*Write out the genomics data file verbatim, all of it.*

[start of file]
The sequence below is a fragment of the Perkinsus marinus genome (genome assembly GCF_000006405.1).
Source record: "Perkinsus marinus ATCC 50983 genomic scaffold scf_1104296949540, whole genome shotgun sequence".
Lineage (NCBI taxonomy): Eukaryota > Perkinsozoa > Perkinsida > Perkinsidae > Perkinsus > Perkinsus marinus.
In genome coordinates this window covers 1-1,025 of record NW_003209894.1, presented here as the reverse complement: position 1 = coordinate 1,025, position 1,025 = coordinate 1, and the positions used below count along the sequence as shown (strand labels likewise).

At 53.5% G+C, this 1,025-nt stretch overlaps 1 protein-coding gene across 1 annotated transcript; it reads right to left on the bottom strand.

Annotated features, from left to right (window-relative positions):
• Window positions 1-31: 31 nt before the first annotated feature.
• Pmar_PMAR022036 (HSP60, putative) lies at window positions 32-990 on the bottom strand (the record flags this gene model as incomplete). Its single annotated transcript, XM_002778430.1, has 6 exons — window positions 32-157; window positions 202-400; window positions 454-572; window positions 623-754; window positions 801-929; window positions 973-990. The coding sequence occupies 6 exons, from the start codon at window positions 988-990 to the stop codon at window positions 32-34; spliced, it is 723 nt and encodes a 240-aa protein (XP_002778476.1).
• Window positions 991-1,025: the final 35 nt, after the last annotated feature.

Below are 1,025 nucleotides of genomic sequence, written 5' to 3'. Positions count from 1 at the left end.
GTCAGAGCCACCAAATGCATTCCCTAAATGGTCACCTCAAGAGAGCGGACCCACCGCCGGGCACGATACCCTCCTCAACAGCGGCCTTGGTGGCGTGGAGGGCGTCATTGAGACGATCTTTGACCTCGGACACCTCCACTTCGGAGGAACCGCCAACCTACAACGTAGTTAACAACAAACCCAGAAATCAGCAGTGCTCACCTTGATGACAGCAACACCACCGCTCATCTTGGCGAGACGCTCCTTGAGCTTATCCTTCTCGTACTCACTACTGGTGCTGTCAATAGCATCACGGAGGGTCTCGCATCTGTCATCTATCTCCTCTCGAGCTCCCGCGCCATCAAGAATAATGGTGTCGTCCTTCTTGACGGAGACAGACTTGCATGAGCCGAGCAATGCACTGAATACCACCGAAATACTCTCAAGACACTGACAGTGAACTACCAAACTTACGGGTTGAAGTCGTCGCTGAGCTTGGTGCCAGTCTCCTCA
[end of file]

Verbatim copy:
The sequence below is a fragment of the Perkinsus marinus genome (genome assembly GCF_000006405.1).
Source record: "Perkinsus marinus ATCC 50983 genomic scaffold scf_1104296949540, whole genome shotgun sequence".
Lineage (NCBI taxonomy): Eukaryota > Perkinsozoa > Perkinsida > Perkinsidae > Perkinsus > Perkinsus marinus.
In genome coordinates this window covers 1-1,025 of record NW_003209894.1, presented here as the reverse complement: position 1 = coordinate 1,025, position 1,025 = coordinate 1, and the positions used below count along the sequence as shown (strand labels likewise).

At 53.5% G+C, this 1,025-nt stretch overlaps 1 protein-coding gene across 1 annotated transcript; it reads right to left on the bottom strand.

Annotated features, from left to right (window-relative positions):
• Window positions 1-31: 31 nt before the first annotated feature.
• Pmar_PMAR022036 (HSP60, putative) lies at window positions 32-990 on the bottom strand (the record flags this gene model as incomplete). Its single annotated transcript, XM_002778430.1, has 6 exons — window positions 32-157; window positions 202-400; window positions 454-572; window positions 623-754; window positions 801-929; window positions 973-990. The coding sequence occupies 6 exons, from the start codon at window positions 988-990 to the stop codon at window positions 32-34; spliced, it is 723 nt and encodes a 240-aa protein (XP_002778476.1).
• Window positions 991-1,025: the final 35 nt, after the last annotated feature.

Below are 1,025 nucleotides of genomic sequence, written 5' to 3'. Positions count from 1 at the left end.
GTCAGAGCCACCAAATGCATTCCCTAAATGGTCACCTCAAGAGAGCGGACCCACCGCCGGGCACGATACCCTCCTCAACAGCGGCCTTGGTGGCGTGGAGGGCGTCATTGAGACGATCTTTGACCTCGGACACCTCCACTTCGGAGGAACCGCCAACCTACAACGTAGTTAACAACAAACCCAGAAATCAGCAGTGCTCACCTTGATGACAGCAACACCACCGCTCATCTTGGCGAGACGCTCCTTGAGCTTATCCTTCTCGTACTCACTACTGGTGCTGTCAATAGCATCACGGAGGGTCTCGCATCTGTCATCTATCTCCTCTCGAGCTCCCGCGCCATCAAGAATAATGGTGTCGTCCTTCTTGACGGAGACAGACTTGCATGAGCCGAGCAATGCACTGAATACCACCGAAATACTCTCAAGACACTGACAGTGAACTACCAAACTTACGGGTTGAAGTCGTCGCTGAGCTTGGTGCCAGTCTCCTCA